A year or two ago, when my husband had just finished reading the latest book that I had pressed on him with all earnest entreaty that he must read it at once, he gave me an odd look and asked “Did you know that whenever you tell me a book is really, really good, it has a lot of cooking in it?”.
Oh. Apparently, I had noticed nothing of the sort. I am an avid and eclectic reader – indeed, it’s possible that I spend more time reading than I do thinking and talking about food. Mostly I don’t assume that everyone needs to read the same books that I do, but there are some novels or biographies which I feel are objectively so good that I want everyone to read them. And as it turns out, these novels and biographies tend to be full of people cooking, eating, or thinking about really good food. So much for my powers of literary criticism…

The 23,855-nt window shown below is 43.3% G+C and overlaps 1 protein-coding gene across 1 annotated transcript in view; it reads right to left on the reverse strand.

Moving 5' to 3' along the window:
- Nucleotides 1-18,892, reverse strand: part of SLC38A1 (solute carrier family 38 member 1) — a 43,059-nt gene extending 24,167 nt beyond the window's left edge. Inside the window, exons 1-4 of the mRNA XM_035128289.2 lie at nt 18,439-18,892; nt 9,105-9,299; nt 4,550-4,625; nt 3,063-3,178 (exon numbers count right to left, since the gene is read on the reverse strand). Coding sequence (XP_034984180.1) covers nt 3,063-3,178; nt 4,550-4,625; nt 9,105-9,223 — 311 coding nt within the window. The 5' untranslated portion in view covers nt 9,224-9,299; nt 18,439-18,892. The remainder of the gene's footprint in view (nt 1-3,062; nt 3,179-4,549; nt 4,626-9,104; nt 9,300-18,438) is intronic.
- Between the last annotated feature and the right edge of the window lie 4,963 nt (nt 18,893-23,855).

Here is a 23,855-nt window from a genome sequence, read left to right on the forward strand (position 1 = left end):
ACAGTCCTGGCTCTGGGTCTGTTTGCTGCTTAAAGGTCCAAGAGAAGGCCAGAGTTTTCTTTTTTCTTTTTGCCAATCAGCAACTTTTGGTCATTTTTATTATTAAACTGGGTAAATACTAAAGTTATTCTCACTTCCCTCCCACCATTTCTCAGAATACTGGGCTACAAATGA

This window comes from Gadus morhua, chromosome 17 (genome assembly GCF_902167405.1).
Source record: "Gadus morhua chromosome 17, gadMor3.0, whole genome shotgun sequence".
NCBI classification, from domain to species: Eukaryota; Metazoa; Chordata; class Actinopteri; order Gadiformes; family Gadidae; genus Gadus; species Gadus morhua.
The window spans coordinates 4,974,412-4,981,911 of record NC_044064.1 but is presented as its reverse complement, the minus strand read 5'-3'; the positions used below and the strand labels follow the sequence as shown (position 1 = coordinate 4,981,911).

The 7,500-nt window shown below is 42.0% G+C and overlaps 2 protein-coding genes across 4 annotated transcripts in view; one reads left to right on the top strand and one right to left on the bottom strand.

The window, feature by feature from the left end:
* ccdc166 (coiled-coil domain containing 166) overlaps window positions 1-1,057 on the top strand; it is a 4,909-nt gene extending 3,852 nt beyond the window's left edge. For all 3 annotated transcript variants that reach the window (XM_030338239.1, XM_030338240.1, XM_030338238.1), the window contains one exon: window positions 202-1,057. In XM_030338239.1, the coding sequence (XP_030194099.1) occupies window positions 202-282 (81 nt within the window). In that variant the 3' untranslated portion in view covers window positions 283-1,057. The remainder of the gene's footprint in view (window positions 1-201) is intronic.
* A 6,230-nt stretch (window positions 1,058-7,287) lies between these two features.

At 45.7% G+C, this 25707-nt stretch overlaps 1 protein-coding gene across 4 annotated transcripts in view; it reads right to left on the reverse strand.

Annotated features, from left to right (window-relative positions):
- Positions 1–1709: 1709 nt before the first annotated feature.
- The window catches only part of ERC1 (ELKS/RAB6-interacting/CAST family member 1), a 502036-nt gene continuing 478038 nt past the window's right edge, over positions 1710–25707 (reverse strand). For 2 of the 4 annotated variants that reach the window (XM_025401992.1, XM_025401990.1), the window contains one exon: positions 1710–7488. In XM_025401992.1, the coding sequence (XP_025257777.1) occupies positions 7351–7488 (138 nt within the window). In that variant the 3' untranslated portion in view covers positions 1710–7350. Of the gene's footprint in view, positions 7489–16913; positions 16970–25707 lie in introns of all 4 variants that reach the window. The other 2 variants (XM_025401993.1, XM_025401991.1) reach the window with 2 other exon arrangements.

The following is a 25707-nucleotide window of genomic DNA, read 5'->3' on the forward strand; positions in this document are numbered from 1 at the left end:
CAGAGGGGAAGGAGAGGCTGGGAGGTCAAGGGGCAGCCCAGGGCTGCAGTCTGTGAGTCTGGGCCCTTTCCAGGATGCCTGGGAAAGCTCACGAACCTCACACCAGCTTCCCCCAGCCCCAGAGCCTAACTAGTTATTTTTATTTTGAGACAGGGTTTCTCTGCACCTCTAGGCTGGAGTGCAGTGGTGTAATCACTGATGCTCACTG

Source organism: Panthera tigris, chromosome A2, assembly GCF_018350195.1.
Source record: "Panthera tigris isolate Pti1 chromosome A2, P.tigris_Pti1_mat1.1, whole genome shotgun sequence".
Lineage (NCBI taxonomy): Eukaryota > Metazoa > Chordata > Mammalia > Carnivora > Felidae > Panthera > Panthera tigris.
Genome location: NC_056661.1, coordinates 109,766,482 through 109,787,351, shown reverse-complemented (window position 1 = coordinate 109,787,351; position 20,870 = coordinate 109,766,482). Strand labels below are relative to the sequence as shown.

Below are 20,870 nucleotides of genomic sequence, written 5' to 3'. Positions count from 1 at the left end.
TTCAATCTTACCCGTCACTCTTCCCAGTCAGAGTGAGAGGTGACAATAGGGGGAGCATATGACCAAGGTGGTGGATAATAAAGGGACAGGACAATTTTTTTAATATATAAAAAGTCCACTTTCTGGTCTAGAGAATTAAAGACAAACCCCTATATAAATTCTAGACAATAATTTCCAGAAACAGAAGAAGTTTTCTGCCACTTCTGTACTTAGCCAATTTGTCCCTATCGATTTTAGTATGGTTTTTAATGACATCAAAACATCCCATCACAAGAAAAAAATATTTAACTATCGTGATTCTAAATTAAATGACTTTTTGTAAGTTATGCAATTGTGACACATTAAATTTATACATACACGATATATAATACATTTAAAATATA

Actually, there is an increasing trend towards people writing mystery novels, romances and even urban fantasy novels that are full of cooking (and sometimes even recipes). The quality varies, but – I can’t help myself – I devour them all. Well, perhaps not all. There are a few that I’ve given up on, and one which I threw against a wall, but generally speaking, descriptions of lavish meals or contented cookery will have me going back to these books whenever I feel tired or sad or in need of a pick-me-up.
Right now, I am very tired indeed. This weekend was, as you may have noticed, quite a busy one, and work is not precisely relaxing either. So instead of posting a recipe or a cookbook review today, I’m going to write about one of my favourite cosy mystery novels. It’s set in Melbourne, and every time I read it, it makes me want to start a bakery.